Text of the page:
"If a moviegoer looks at a low-budget movie, they would probably not like it," says the 50-year-old former Chicagoan. But "they don't see the kind of things that a filmmaker would see."
Allen hopes his festival, which takes its maiden voyage this weekend, opens people's eyes to not just independent film but inde- pendent minority films. If the name of his event seems a little pointed -- the term "multicultural" must feel like a cold slap across the face to the folks at WorldFest-Houston International Film Festival -- it's not entirely by accident. Allen actively looks to give minority filmmakers a break.
"Our festival isn't attracting those people that would go to their festival," says Allen. "They don't show that many multicultural films like what we're showing. The films that we selected WorldFest wouldn't show." There's a hint of resentment in Allen's voice when he mentions Houston's more established film festival, which launches later this month. And perhaps for good reason. Allen and his company, Crescent Films, submitted their debut feature, Red Ink, to WorldFest a couple of times, only to have it rejected.
Allen isn't the only person who feels this way. Greg Carter, a Lufkin-born filmmaker who will screen his latest work, the chopsocky, quasi-campy 'hood melodrama Thug Life (think The Warriors as if directed by Kurosawa) at the festival, also feels that WorldFest has ignored DIY auteurs in favor of making a name for itself.
"I think Hunter [Todd, WorldFest chairman] had a great thing a couple of years ago," says Carter, "and that film festival could've been so much more if his staff would've embraced that. You know, running a film festival is about the filmmaker and not about the festival itself."
Todd, who says he's never heard of HMIFF, claims that WorldFest doesn't disrespect local and/or minority filmmakers. He claims his 34-year-old festival -- 23 years of which have been held in Houston [see "The World(Fest) Is Not Enough," by Joe Leydon, April 6, 2000] -- is a highly competitive one, and all selected films must follow the festival's "standards of excellence." "It must be a good story well told," says Todd. "We show movies because they are good. We don't show them because they're from a certain group. We shouldn't show a movie just because it's made in Houston or it's from a minority filmmaker."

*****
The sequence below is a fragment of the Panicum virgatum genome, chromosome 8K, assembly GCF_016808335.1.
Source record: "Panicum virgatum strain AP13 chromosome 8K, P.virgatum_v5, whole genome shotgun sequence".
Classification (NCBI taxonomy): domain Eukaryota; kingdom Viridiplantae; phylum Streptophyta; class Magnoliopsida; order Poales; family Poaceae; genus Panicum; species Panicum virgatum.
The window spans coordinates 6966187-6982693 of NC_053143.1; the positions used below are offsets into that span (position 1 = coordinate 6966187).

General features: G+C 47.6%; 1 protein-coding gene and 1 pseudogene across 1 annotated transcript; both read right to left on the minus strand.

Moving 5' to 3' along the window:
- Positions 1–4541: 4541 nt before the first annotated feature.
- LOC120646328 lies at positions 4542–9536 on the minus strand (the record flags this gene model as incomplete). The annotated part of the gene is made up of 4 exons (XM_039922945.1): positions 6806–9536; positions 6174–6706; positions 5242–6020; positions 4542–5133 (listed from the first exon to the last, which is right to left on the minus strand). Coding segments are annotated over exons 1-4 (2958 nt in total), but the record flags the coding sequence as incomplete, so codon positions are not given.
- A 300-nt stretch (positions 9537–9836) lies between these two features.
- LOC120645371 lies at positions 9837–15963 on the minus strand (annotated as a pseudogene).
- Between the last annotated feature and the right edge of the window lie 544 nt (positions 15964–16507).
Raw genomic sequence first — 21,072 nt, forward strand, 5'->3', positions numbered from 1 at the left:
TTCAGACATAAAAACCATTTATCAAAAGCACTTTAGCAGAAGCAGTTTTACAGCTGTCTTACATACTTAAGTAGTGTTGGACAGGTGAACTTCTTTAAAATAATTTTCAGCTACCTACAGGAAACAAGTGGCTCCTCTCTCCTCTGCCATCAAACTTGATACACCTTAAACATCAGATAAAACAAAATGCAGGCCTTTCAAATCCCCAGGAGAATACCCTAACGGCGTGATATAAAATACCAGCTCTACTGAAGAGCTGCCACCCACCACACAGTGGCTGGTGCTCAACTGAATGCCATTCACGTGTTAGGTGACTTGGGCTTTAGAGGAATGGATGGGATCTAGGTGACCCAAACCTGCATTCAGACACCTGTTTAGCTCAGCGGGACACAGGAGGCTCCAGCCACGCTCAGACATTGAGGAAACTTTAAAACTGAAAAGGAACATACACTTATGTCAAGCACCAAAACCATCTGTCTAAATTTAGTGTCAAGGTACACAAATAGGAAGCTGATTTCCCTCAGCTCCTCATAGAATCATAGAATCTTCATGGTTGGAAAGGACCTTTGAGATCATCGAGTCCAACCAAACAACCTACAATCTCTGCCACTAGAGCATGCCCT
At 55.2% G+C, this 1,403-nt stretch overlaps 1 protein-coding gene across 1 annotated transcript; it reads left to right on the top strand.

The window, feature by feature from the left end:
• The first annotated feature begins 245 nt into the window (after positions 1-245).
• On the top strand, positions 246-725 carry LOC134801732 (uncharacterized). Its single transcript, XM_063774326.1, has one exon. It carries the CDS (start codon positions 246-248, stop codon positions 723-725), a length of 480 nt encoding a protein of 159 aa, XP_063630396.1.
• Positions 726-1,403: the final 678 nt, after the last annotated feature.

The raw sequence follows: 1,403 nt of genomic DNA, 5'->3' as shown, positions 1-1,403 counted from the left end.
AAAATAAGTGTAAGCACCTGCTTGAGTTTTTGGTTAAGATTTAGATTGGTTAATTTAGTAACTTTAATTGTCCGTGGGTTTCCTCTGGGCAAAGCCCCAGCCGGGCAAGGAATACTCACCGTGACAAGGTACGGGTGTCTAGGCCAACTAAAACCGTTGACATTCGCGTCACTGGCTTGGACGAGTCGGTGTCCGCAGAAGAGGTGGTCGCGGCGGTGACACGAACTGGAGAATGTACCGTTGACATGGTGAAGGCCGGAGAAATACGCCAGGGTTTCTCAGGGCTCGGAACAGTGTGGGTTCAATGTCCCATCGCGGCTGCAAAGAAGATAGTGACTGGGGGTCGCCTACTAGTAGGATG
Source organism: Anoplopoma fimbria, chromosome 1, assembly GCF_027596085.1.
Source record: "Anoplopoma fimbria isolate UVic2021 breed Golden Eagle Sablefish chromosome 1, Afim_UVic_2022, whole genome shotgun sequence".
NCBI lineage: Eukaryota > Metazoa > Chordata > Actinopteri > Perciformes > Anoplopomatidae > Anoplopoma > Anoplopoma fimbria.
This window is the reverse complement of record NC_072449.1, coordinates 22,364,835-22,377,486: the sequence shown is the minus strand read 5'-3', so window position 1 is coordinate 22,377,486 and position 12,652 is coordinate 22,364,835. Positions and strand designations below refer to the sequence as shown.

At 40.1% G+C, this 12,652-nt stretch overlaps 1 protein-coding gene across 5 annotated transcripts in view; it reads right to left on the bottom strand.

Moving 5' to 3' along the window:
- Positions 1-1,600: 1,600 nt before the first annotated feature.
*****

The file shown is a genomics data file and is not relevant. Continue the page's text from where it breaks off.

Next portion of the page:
But it's not that Allen and his HMIFF crew are letting in just any independent flick. They do have to fit some criteria. Allen says that he plowed through his fair share of celluloid claptrap before coming up with some tolerable selections. He recalls one particularly amateur film that sought entry. The script, the acting and the sound were just one step removed from home movies. "They had good props, good location. They put some money in the movie, but it was a horrible movie, and it's unfortunate that it turned out like that."
As a result, five movies (including a 22-minute documentary) and four shorts have been chosen, a number that doesn't exactly qualify HMIFF as a major player on the film festival circuit. (WorldFest, by comparison, is screening more than 50 flicks between April 20 and 29.) But it's a start. The festival launches with a mixer on Thursday night at the Mercury Room, 1001 Prairie, and then begins in earnest Friday and Saturday at the Landmark Greenway 3 Theatre. Screenings at the Greenway will alternate with workshops and panel discussions at the nearby Renaissance Houston Hotel, 6 Greenway Plaza East.
As for the flicks, there are some worthy entries. Soodabeh Babcock's The Circuit is an exquisitely shot video documentary on a few Houston stand-up comics who are currently working the scene. The shorts include Martin Delon's silent-short homage New Toy and Gordon S. Williams's shot-on-video romance The Story of Marcus & Reyna. Greg Morgan's The Court is perhaps the best film at the festival, a tense, well-done drama (kind of like an inner-city Rashomon) featuring notable names like rapper Sticky Fingaz and former Night Court co-star (and Houston native) Charlie Robinson, who will be here to teach a workshop and accept a special award.
All of this will culminate in a closing ceremony at the Gatsby Social Club, 2540 University in the Village, where awards will be given out in feature, documentary, short and student film categories.
Among his many, sometimes lofty goals -- the festival's original subtitle is "Bringing Our World Together" -- Allen wants audiences to see that local and regional filmmakers can produce stories that involve more than guns cocked sideways in brothas' hands. "The one thing I've noticed about
Houston movies is that -- and we were guilty of this when we did Red Ink -- it's the degree of violence," says Allen. "I spoke with the distributor that Greg Carter and I use, and unfortunately that's what's in demand. But it really takes away from what we want to be approaching as filmmakers."
Carter feels it all depends on minority moviegoers to step away from their stereotypes of what constitutes cinematic entertainment. "It's very funny, because you take a movie like Crouching Tiger, Hidden Dragon. That movie itself was an art-house film, and it spilled over into the mainstream because of the [action]. I see brothas, you know, that go, 'I'm gonna go see the movie,' and they can't vibe with it because they're trying to read the subtext and watch the action. They can't do two things at one time, but at the same time, you know, they can appreciate it. I think the audience just has to be mature to a certain level to be able to understand it and be cultivated for it."
"I think we need to cultivate the black palate," he adds. "We haven't really cultivated the palate in our community for independent-like films .If it ain't got the big stars and the big-budget production values, then we think it's no good. So I think that's a problem that we gotta correct. We gotta get our shit correct."